Because Apple has no facility to take advantage of varying screen resolutions, you may notice, depending on the monitor you sit in front of, that user interface (UI) elements have varying sizes. Scrollers, icons, window bars, etc. are much smaller on a 12" iBook than on the 14" iBook screen. They both have the same number of pixels, i.e., 1024x768, but the 14" iBook actually has lower pixel density (see the chart above to compare the various pixel/informational densities).
One 1" equals 1" with Windows and pot-luck with OS X
The variances in UI element size only get worse when we start talking about desktop models. In essence, Mac OS X is too stupid to figure out how to draw a 1" line in one 1" of physical space on a computer screen, while Microsoft Windows actually handles such scenarios with aplomb.
Scaling options in Windows
Windows provides a preference panel where you tell the operating system the resolution of your computer screen. It even provides a relatively intuitive interface as shown above. You just grab a real ruler, put it up to your screen and drag the screen ruler until its hash marks line up with your real-world ruler. After that, Windows handles the rest. Windows re-rasters all UI widgets to a new resolution, and Windows applications and documents take advantage of this information. If you put a piece of paper up to your screen, under Windows, pleasantly, you discover that the physical document lines up with the screen version. As of 1995, Windows has been able to raster screen information onto a screen accurately. We still cannot on the Mac.
Now all is not rosey in the Windows world. The algorithms it uses to map the screen to the proper resolution are not the greatest. In particular, icon and bit map scaling is prone to ugly pixelization artifacts. To be sure this isn't a linear issue. Using more pixel density is not a simple matter of blowing up existing images -- that would accomplish nothing -- but rather a matter of complex re-rastering of screen elements.
The great thing about Mac OS X is that Quartz already can handle and deal with all of this complexity. Nonetheless, when going to higher resolution settings, the overall effect is that the screen looks sharper.
Seeing is believing
OS X's Quartz scales bit maps much better than Windows, so the bitmap artifact issue that is often raised in such discussions is largely moot. OS X re-rasters bitmaps that well. To see a somewhat concrete example of this, try the following. Make sure you have enough icons in the Dock so it stretches from one edge of your screen to another. Then reset your video resolution from higher to lower and back again (e.g., from 1024 by 768 pixels to 640 by 480 pixels). Notice that the physical size of the dock stays constant, but the resolution improves and generates a sharper image at a higher resolution.
We get a little glimpse of how great it is to have higher resolutions screens and device independent imaging with the above Dock examples. If you look at Figure 1 you can make out the "Mar" in the iCal icon relatively easily. In Figure 4, you see the dock is rastered at a lower resolution and it's more difficulty to read the "Mar." The Dock scales great. The problem is that the rest of the OS X user interface is not resolution independent like the Dock.
Lowering resolution to increase font size is dumb
If more resolution is better, then why doesn't everyone use higher resolution screens, especially under Windows where you can specify the screen resolution? Most people simply don't know the feature exists in Windows. For whatever reason, Microsoft does not use the Windows screen descriptors to automatically set the system to the proper resolution for an attached screen.
That's the reason why you see many users, particularly those that have difficulty reading, setting their screen resolution to 800 x 600 or even 640 x 480 pixels. They do so, just to get the font size to be legible. Of course this makes little sense when they have screens capable of displaying 1280x1024 pixels, 1600x1200 pixels, or higher. Doing so is akin to cutting your nose off to spite yourself. Specifying the proper screen resolution properties in the operating system would not only make the fonts the proper size, but would raster those fonts and every other screen element at a higher resolution, thereby making everything more legible.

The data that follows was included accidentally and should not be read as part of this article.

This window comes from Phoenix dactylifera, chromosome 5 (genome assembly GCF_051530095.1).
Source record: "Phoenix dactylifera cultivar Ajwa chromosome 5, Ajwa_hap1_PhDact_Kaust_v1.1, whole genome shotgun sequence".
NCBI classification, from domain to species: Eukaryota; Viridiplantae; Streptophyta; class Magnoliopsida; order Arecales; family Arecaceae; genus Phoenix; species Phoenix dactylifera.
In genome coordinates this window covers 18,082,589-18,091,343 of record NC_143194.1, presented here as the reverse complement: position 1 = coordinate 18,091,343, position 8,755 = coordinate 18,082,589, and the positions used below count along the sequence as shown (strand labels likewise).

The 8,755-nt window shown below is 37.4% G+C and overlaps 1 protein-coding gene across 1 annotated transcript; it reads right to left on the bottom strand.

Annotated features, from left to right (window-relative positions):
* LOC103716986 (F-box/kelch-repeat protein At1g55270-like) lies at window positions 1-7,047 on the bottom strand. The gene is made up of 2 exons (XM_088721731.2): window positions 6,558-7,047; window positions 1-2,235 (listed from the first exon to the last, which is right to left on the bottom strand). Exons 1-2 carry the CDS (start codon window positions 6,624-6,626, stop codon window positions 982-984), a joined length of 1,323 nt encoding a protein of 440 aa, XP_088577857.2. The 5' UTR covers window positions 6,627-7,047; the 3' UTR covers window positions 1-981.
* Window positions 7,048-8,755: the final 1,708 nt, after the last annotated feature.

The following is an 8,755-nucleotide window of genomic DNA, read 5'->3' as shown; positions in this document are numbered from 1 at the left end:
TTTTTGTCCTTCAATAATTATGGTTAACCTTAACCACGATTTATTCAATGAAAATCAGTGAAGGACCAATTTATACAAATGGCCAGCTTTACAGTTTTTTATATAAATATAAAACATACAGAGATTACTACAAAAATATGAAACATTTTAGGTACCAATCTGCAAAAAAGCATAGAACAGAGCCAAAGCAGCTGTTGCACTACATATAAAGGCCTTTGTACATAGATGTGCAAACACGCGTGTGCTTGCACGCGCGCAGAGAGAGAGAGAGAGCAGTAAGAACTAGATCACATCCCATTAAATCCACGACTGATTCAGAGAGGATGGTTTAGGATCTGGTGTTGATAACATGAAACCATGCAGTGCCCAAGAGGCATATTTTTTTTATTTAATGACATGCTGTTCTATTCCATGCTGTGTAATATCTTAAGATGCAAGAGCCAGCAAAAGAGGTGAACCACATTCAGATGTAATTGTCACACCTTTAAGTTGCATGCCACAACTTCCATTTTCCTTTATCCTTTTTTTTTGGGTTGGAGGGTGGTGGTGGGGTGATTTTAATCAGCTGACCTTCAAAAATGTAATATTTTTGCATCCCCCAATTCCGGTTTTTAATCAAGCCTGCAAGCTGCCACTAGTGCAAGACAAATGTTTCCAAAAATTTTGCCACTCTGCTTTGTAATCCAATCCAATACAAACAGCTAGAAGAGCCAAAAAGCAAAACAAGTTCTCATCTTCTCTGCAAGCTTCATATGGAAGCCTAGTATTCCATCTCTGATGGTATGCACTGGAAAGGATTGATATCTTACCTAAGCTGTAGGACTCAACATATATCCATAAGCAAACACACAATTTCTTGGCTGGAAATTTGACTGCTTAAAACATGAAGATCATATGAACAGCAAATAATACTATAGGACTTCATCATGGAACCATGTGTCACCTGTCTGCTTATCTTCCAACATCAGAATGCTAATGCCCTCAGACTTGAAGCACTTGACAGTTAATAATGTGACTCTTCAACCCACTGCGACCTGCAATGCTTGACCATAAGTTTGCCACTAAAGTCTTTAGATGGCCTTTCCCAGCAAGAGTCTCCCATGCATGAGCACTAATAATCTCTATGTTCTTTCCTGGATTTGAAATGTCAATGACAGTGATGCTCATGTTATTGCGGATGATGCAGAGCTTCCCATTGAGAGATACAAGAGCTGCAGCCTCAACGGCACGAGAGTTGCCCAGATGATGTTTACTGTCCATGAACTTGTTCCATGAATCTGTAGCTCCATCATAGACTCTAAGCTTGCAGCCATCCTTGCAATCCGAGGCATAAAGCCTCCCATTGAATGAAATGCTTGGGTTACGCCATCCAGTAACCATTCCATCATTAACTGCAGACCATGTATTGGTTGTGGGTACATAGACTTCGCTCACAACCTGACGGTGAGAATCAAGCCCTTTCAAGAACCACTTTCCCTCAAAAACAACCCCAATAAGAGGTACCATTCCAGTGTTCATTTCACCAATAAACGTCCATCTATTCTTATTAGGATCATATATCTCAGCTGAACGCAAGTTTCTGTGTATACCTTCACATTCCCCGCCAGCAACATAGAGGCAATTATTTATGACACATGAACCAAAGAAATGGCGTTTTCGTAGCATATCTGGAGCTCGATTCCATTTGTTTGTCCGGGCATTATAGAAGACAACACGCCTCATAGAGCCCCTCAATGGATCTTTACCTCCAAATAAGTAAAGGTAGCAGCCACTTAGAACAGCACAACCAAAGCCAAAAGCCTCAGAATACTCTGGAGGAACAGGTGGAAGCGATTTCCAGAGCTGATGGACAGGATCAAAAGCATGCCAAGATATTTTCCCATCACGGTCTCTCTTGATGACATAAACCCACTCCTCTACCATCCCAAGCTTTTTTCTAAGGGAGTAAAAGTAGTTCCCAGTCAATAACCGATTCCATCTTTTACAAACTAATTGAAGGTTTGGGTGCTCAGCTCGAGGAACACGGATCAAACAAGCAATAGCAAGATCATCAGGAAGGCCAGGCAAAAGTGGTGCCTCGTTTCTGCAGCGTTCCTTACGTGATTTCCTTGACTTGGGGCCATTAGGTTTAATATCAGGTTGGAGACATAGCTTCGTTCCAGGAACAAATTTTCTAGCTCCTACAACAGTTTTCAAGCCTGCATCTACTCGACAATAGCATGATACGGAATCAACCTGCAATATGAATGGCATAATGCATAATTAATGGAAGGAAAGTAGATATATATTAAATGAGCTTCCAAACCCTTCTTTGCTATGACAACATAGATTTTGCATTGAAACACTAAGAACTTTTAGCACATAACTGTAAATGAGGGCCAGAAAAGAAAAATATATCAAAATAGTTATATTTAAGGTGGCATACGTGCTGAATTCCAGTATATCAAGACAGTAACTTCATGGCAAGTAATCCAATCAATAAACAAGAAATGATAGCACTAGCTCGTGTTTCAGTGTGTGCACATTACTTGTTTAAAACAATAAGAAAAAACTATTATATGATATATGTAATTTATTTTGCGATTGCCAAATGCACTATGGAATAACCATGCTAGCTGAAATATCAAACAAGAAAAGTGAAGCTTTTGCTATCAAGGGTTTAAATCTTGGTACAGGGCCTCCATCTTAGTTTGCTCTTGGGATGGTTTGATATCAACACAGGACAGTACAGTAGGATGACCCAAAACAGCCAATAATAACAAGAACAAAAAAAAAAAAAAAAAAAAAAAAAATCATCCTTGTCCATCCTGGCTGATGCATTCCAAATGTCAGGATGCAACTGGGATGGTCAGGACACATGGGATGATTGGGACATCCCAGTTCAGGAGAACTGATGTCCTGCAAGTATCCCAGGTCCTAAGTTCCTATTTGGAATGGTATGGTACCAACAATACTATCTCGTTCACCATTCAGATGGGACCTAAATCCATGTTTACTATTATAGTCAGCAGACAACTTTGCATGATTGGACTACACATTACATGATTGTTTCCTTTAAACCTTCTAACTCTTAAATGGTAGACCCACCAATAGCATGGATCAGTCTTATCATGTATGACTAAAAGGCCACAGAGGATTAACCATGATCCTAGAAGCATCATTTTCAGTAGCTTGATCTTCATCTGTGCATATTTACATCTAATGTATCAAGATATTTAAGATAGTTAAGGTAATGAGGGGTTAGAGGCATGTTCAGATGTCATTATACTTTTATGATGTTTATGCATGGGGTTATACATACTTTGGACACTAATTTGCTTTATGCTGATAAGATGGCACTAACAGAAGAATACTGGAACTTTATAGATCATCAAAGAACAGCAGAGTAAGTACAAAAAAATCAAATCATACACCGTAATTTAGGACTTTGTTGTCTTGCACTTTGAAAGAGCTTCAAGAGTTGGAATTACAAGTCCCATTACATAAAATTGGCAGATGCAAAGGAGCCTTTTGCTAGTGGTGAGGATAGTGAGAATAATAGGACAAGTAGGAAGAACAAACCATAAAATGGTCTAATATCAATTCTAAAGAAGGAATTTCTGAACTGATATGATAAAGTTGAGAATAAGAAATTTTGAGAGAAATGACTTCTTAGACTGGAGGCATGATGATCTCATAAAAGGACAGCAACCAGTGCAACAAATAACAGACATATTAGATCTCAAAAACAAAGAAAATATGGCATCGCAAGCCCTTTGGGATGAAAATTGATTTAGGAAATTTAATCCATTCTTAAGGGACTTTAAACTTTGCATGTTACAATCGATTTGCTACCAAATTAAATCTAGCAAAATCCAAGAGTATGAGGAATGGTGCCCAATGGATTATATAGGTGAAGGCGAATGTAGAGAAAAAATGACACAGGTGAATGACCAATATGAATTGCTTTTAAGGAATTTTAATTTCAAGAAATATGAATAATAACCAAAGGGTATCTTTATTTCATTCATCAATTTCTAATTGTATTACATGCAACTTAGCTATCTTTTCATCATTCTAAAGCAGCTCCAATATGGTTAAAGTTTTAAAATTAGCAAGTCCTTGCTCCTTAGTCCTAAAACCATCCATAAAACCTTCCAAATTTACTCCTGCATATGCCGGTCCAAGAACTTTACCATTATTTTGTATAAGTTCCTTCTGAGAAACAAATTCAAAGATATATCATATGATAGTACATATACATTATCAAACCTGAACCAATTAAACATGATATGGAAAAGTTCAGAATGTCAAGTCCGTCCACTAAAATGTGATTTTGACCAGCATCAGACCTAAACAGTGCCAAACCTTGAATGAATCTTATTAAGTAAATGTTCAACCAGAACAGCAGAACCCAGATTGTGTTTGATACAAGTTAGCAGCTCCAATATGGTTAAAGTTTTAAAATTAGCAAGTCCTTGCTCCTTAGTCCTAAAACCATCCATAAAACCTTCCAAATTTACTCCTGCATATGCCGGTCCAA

In theory, but not in practice
Here, Apple has a potential advantage over Microsoft. Apple's rastering technology is simply superior to Microsoft's. Apple could provide a far more sophisticated system. For example, on multi-display systems, Apple could render windows and data at the proper resolution for each screen. That way if you have a 204 dpi IBM LCD screen and a 100 dpi PowerBook screen, OS X would raster things properly on the fly between screens. That way when you dragged a 4"x5" image between screens, it would remain 4"x5" instead going from poster size to stamp size.
Unfortunately, Apple is simply choosing not to use Quartz to its advantage; and unexploited, it doesn't matter if Apple "could" do it better; the reality is it doesn't do it at all. One wonders how long it will take for Apple to reach screen resolution parity on its computers when it still has yet to reach parity with Windows in enabling variable screen densities in its operating system.
Quite honestly, without such a screen resolution setting, high resolution displays like IBM's T221 22" QUXGA screens are unusable in OS X. Even if you could find a Mac graphics card to support such a monitor, at 3840 x 2400 pixels, an Aqua scroll bar would measure less than 1/32", which is too small a click target for most users.
The bottom line is the lack of a UI resolution setting is stunting both Apple's hardware and operating system. The inability to render the UI at multiple resolutions prevents Apple from considering higher density screens. Realistically, such displays, will remain unusable and out of reach on the Mac until Apple implements this feature. Considering that the graphics market is important for Apple, one can only hope Apple will finally bring true WYSIWYG functionality to its platform sometime in 2004, only 9 years behind Windows.
is an attorney. Please don't hold that against him. This work does not necessarily reflect the views and/or opinions of The Mac Observer, any third parties, or even John for that matter. No assertions of fact are being made, but rather the reader is simply asked to consider the possibilities.